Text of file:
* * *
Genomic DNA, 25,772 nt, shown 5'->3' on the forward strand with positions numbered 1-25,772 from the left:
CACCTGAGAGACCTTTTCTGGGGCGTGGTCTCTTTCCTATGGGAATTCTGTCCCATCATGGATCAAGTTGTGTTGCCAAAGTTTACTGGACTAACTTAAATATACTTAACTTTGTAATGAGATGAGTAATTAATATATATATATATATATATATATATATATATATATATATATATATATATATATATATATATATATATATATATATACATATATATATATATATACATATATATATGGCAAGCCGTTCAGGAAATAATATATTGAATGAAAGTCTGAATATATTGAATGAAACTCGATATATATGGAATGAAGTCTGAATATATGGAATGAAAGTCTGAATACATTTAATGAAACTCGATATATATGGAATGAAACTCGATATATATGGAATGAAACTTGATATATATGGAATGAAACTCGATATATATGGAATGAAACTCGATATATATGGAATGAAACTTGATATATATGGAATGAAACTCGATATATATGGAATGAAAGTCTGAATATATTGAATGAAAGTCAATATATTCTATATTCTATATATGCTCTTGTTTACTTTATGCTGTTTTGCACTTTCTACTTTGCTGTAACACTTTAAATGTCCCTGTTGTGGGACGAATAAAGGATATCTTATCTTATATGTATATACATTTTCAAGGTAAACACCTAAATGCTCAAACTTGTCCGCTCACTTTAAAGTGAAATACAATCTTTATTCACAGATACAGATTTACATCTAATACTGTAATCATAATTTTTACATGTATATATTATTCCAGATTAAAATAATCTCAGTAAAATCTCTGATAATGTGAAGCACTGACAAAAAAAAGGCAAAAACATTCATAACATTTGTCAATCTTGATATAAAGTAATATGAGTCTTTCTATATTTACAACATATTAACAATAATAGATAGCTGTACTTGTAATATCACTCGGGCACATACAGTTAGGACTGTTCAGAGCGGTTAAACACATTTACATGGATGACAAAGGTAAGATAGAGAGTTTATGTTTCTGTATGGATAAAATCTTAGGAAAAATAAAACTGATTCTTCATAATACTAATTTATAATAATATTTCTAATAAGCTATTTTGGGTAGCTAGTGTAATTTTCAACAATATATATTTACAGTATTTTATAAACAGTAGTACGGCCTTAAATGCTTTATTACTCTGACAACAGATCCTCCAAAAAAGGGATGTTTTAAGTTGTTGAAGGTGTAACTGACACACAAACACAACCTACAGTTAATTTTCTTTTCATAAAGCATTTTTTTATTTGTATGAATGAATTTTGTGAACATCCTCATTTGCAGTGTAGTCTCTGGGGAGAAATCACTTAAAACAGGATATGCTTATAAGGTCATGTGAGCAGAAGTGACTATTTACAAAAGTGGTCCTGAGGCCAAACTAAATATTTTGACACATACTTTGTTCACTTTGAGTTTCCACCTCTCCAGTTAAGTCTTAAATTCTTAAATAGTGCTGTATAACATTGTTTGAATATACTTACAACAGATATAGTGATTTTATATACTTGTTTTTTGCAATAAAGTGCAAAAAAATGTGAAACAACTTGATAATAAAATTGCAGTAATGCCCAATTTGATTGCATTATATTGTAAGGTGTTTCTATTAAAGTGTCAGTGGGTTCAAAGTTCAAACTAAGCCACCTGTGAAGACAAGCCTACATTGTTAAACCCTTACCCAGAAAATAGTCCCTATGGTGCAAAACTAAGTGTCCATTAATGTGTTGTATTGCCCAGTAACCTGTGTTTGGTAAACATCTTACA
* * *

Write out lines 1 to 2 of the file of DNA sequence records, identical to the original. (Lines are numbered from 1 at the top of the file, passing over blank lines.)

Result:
Genomic DNA, 25,772 nt, shown 5'->3' on the forward strand with positions numbered 1-25,772 from the left:
CACCTGAGAGACCTTTTCTGGGGCGTGGTCTCTTTCCTATGGGAATTCTGTCCCATCATGGATCAAGTTGTGTTGCCAAAGTTTACTGGACTAACTTAAATATACTTAACTTTGTAATGAGATGAGTAATTAATATATATATATATATATATATATATATATATATATATATATATATATATATATATATATATATATATATATATATACATATATATATATATATACATATATATATGGCAAGCCGTTCAGGAAATAATATATTGAATGAAAGTCTGAATATATTGAATGAAACTCGATATATATGGAATGAAGTCTGAATATATGGAATGAAAGTCTGAATACATTTAATGAAACTCGATATATATGGAATGAAACTCGATATATATGGAATGAAACTTGATATATATGGAATGAAACTCGATATATATGGAATGAAACTCGATATATATGGAATGAAACTTGATATATATGGAATGAAACTCGATATATATGGAATGAAAGTCTGAATATATTGAATGAAAGTCAATATATTCTATATTCTATATATGCTCTTGTTTACTTTATGCTGTTTTGCACTTTCTACTTTGCTGTAACACTTTAAATGTCCCTGTTGTGGGACGAATAAAGGATATCTTATCTTATATGTATATACATTTTCAAGGTAAACACCTAAATGCTCAAACTTGTCCGCTCACTTTAAAGTGAAATACAATCTTTATTCACAGATACAGATTTACATCTAATACTGTAATCATAATTTTTACATGTATATATTATTCCAGATTAAAATAATCTCAGTAAAATCTCTGATAATGTGAAGCACTGACAAAAAAAAGGCAAAAACATTCATAACATTTGTCAATCTTGATATAAAGTAATATGAGTCTTTCTATATTTACAACATATTAACAATAATAGATAGCTGTACTTGTAATATCACTCGGGCACATACAGTTAGGACTGTTCAGAGCGGTTAAACACATTTACATGGATGACAAAGGTAAGATAGAGAGTTTATGTTTCTGTATGGATAAAATCTTAGGAAAAATAAAACTGATTCTTCATAATACTAATTTATAATAATATTTCTAATAAGCTATTTTGGGTAGCTAGTGTAATTTTCAACAATATATATTTACAGTATTTTATAAACAGTAGTACGGCCTTAAATGCTTTATTACTCTGACAACAGATCCTCCAAAAAAGGGATGTTTTAAGTTGTTGAAGGTGTAACTGACACACAAACACAACCTACAGTTAATTTTCTTTTCATAAAGCATTTTTTTATTTGTATGAATGAATTTTGTGAACATCCTCATTTGCAGTGTAGTCTCTGGGGAGAAATCACTTAAAACAGGATATGCTTATAAGGTCATGTGAGCAGAAGTGACTATTTACAAAAGTGGTCCTGAGGCCAAACTAAATATTTTGACACATACTTTGTTCACTTTGAGTTTCCACCTCTCCAGTTAAGTCTTAAATTCTTAAATAGTGCTGTATAACATTGTTTGAATATACTTACAACAGATATAGTGATTTTATATACTTGTTTTTTGCAATAAAGTGCAAAAAAATGTGAAACAACTTGATAATAAAATTGCAGTAATGCCCAATTTGATTGCATTATATTGTAAGGTGTTTCTATTAAAGTGTCAGTGGGTTCAAAGTTCAAACTAAGCCACCTGTGAAGACAAGCCTACATTGTTAAACCCTTACCCAGAAAATAGTCCCTATGGTGCAAAACTAAGTGTCCATTAATGTGTTGTATTGCCCAGTAACCTGTGTTTGGTAAACATCTTACA